Serve your customers effectively and solicit reviews, and your business will climb up the organic search rankings.
47 Ideas To Promote a Local Business
Below, we give you a ton of ideas of ways your can make people aware of your business, for free or nearly-free.
We break it down into tactics from direct marketing, competing on local search platforms, community marketing, relationship marketing, undercover marketing, social media marketing, and content marketing. We go over some low cost advertising option, and, if you are in desperate need, we even look at spam-my promotion tactics.
Go out and talk directly to new people.
Hand out coupons
I am not a fan of discounts, but it is an easy and effective way to motivate someone to check out your business.
Send out a street team
If business is slow and your staff members are twiddling their thumbs, send some of them out in custom printed t-shirts to hand out promotional materials door-to-door or on your street.
Train staff on your elevator pitch
An elevator pitch is a thirty second or less speech about your business. Defining your elevator pitch and teaching it to faculty keeps them from being tongue-tied when someone asks: what do you do?
Sampling program at local high traffic area
If your product is good, then why aren’t you sampling it? If you can identify a street corner, park or local hangout with high traffic, you can go there with samples to serve to people. Make sure you investigate what permits you need, and stay within the local laws.
Volunteer for local causes
Make a T-shirt with your brand, and get out there and support your community! Park cleanups, fundraiser BBQs, runs, and other local events need volunteers, and you can help and promote at the same time.
Local Search Platforms
There are websites attempting to provide information that would be useful in your current location; we call these websites local search platforms. Helping these websites send you visitors is very important for your business.
Set up a profile on Google My Business
We reviewed this earlier, but showing up on Google Maps is key to the success of a local business. It is free and easy to claim and manage your listing, so it makes your business as appealing as possible.
Set up a profile on Trip Advisor
Display signs asking for reviews
Four out of five people look at reviews before purchasing something. People with bad experiences are motivated to leave reviews, but people with pleasant experiences need some prompting. So if you want good reviews, you better ask. Put up a sign, send an email, or ask people to leave a review, particularly on Google Maps. Here is someone selling the template pictured above on Etsy to make it very easy.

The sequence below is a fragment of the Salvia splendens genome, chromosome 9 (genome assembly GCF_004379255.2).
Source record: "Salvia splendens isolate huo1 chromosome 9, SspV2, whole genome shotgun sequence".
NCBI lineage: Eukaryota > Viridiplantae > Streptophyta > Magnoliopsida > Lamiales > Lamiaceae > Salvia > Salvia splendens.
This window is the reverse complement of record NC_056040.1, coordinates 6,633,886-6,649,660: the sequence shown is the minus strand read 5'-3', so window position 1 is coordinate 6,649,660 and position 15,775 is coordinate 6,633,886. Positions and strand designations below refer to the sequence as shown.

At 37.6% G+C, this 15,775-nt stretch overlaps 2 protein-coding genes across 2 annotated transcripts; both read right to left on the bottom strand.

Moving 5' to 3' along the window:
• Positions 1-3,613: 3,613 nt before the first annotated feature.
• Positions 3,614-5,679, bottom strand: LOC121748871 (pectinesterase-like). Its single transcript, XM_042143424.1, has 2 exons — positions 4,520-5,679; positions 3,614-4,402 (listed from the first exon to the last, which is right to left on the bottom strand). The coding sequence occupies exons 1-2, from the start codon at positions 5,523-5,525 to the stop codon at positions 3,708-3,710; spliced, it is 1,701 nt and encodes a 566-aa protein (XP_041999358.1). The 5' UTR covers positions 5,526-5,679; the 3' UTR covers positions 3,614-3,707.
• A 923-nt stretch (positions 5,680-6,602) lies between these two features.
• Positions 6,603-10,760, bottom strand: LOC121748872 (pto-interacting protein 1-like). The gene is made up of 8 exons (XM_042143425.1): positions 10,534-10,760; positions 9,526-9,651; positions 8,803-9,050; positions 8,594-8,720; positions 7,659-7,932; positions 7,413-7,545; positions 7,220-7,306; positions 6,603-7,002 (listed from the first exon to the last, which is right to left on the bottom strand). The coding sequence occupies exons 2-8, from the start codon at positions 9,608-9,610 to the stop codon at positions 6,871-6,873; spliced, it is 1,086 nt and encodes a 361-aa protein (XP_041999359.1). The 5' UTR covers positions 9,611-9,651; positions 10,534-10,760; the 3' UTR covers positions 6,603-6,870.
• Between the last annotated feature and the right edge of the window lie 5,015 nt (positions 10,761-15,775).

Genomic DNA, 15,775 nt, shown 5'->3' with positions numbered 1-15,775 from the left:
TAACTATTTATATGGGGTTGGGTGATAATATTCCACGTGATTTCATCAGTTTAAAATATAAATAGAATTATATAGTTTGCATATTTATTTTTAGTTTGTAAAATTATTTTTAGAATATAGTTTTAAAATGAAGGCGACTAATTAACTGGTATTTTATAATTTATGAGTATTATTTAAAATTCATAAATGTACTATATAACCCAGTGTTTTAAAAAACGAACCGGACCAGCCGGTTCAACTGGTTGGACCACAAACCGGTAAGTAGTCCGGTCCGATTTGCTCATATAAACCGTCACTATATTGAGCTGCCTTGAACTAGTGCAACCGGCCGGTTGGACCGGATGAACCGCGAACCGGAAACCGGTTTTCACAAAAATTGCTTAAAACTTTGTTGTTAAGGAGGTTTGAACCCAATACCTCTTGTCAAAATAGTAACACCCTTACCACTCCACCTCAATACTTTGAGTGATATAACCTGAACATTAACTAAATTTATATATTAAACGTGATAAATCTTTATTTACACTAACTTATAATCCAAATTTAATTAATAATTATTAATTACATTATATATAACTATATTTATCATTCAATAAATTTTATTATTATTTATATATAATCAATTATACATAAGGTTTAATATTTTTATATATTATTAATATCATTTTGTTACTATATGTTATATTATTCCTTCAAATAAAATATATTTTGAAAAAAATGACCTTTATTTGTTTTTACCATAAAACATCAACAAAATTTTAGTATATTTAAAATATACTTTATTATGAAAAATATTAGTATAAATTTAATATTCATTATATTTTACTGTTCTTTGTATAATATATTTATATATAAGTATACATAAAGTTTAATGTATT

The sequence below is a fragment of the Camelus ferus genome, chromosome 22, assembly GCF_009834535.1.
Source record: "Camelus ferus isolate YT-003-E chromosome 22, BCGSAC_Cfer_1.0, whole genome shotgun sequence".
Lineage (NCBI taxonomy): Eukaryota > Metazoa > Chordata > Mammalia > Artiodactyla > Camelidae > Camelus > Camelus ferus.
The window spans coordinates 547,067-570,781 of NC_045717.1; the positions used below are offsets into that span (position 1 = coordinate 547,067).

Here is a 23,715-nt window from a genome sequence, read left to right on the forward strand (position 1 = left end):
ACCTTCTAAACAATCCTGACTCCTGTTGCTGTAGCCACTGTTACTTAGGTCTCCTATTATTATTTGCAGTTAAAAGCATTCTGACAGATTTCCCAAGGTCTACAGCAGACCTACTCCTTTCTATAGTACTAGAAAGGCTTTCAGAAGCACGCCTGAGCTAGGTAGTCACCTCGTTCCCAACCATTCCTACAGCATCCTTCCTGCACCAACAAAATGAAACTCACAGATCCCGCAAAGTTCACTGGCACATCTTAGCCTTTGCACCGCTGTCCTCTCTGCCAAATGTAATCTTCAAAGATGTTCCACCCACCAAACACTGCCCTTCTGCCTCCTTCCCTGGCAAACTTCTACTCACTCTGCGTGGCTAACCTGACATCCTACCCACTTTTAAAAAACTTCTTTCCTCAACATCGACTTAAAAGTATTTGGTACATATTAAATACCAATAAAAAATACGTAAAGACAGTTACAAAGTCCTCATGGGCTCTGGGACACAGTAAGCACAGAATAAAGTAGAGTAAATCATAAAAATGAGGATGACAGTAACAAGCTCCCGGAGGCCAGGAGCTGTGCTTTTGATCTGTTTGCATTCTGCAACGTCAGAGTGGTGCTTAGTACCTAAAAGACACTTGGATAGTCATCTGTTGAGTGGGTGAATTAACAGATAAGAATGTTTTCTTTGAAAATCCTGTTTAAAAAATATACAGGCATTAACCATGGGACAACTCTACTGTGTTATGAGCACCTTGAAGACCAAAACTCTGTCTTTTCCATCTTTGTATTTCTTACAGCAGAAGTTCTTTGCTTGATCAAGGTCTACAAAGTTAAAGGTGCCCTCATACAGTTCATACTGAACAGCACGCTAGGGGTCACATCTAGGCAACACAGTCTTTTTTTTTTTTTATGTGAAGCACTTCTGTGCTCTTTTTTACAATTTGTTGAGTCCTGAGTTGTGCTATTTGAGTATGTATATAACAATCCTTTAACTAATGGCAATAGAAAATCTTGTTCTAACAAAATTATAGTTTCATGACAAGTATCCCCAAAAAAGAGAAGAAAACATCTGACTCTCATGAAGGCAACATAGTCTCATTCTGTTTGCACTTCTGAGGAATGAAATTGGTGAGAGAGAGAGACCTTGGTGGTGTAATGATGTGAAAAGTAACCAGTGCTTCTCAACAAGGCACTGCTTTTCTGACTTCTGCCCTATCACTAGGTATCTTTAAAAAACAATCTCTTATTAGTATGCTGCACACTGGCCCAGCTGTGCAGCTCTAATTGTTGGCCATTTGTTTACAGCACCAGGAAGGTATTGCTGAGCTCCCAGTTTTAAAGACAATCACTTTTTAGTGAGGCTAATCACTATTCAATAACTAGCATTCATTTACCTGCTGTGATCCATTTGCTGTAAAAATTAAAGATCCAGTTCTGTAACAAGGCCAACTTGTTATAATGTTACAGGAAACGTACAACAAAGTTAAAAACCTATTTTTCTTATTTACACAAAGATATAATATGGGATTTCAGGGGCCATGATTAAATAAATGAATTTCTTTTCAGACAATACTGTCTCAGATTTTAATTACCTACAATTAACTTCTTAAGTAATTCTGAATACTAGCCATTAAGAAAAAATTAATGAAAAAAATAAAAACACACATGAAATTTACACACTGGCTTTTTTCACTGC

You can insert your brand into the local community.
Put up a well designed storefront sign
You may not think of your storefront sign as a piece of promotional material, but it is. Your sign can generate business if you can make you make sure it is simple, nicely designed, and noteworthy.
Place an on-street sign (A-frame)
People walking down the street can be made aware of your business by an A-frame sign placed outside. These signs are an excellent opportunity to have more information than the storefront sign.
Print and display lawn signs
You can have a local printer make you inexpensive signs meant to be pushed into grassy areas. We associate this with political candidates, but people in real estate, maintenance, and construction use them effectively too. Just get the permission of whoever’s lawn you are displaying it on, even if they are a client.
Be featured on municipal signs
Some municipalities put up signs directing drivers and walkers to local businesses. Inquire at your local city hall how your business can be represented on these signs.
Be featured on highway signs
Interstates or highways sometimes have signs that show what businesses drivers can expect if they get off at the next exit. Ask the department of transportation in your regional government how you can get your brand on these signs.
Post information at community gathering spaces (YMCA, city hall, art gallery, coffee shops, etc.)
Many community spots will have a bulletin board where local businesses can post a business card or a flyer. Posting on bulletin boards is an easy and free way to promote… low hanging fruit.
Get featured on your Chamber of Commerce’s website
Your local Chamber of Commerce website will have a directory of businesses on their website, and they may even profile their member’s companies. Getting linked to will have a compound effect: it will send traffic to your website, and it will improve your local search engine ranking.
Brand your packaging, bags, folders, cups, etc.